Excerpt of “Spiritual Growth”

We need to gradually remove the black tar that covers the surface of that dazzling diamond. The way to do this is to face all of the difficult things that are there. We have to face them directly without blaming, condemning or judging. It takes years to look at all of the hates one by one, but we have to do that. We have to ask, What are the ways I have been hurt? Then we need to face them.

All of this is extremely painful, because of what was done and often because of who did it. We have to feel the resentment, the hate, the desire for revenge. All of these emotions are difficult for us, but we need to feel them. It helps if we can do this with someone who loves us and understands. Every time we do it, it’s as if a laser beam removes a little piece of that black tar. Then a little bit more of that dazzling light can come out and transform us.

This happens when we pray. It happens when we rest in the great love that is God. When we are resting in the Love, we can allow ourselves to be aware of all the things that have happened to us. We can also look at the terrible things we have done. We all hurt people and do destructive and abusive things. We have to face not only what has been done to us but also what we have done to ourselves and other people. We have to face all this, knowing that we are good and that deep inside us is that brilliant diamond.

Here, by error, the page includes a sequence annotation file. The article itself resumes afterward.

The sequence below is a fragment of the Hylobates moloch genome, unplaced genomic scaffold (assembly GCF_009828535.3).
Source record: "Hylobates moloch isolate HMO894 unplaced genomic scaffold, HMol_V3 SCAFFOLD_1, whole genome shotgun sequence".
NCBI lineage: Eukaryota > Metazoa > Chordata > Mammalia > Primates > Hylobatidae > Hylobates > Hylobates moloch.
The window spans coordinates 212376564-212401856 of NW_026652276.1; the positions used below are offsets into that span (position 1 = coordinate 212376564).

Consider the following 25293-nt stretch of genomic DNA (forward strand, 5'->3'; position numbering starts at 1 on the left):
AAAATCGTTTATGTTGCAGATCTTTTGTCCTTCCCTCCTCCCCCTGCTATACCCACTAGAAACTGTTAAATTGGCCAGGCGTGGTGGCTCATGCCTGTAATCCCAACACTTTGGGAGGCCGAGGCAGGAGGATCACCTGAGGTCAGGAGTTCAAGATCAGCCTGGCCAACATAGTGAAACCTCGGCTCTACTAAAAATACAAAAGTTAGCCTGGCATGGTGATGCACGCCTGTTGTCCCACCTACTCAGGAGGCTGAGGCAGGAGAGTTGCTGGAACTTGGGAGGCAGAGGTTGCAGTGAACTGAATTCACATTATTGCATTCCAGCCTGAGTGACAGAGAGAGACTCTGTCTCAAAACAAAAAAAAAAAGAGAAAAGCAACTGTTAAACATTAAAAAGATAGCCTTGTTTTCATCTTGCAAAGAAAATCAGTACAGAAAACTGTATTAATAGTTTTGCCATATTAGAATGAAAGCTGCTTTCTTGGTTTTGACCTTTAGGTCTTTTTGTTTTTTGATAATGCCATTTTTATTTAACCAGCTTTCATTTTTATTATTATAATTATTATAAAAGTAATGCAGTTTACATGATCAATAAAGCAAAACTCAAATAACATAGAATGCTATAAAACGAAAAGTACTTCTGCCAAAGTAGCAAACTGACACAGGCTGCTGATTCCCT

It’s best not to blame, condemn or judge ourselves. We need to look at the actions and choices we have made and say that they were terrible and destructive. It’s so easy for us to think instead, I’m not good. I’m bad and unlovable. This stops the process and we don’t heal. In the presence of God and all the love that God is, it’s good to look at the ways we have sinned, some of which are horrible. I know that from my own experience. We need to do this without judging ourselves. I’m bad. I’m a sinner who’s terrible.

We’ve all done bad things, but the love that is God can help us face it all. As we go through the process of facing what we’ve done, that laser beam removes more tar. As the tar comes off, the power of God’s presence inside each one of us is released and transforms us.


Full Text of “Spiritual Growth

Think of yourself. Try to imagine that deep in the core of your being there is a beautiful, sparkling diamond. This diamond does not reflect light from the outside, but there is brilliant light deep within it. That very light is the presence of God. That light shines out through the diamond and radiates through every part of our being. That light is meant to transform us into loving, generous, compassionate and grateful people.

All we have to do is look at ourselves and we say, “There is no diamond in me.” But this is who we are. The diamond image tells a deep truth that is difficult to put into words. in the womb, we start out pretty comfy. Then we begin to feel things. We feel pain. As awareness and consciousness grow, we begin to feel more. When negative things happen, it’s like a little piece of heavy black tar is put on that diamond. We may not be wanted. There are different reasons. Maybe it’s a difficult pregnancy. Maybe our mother says, “I’ve got seventeen kids already. I can’t take anther one.” We absorb these things. A little piece of that heavy black tar gets put on that sparkling diamond. In the family there may be fights and door banging and yelling, and that all hits the womb – more little black tar.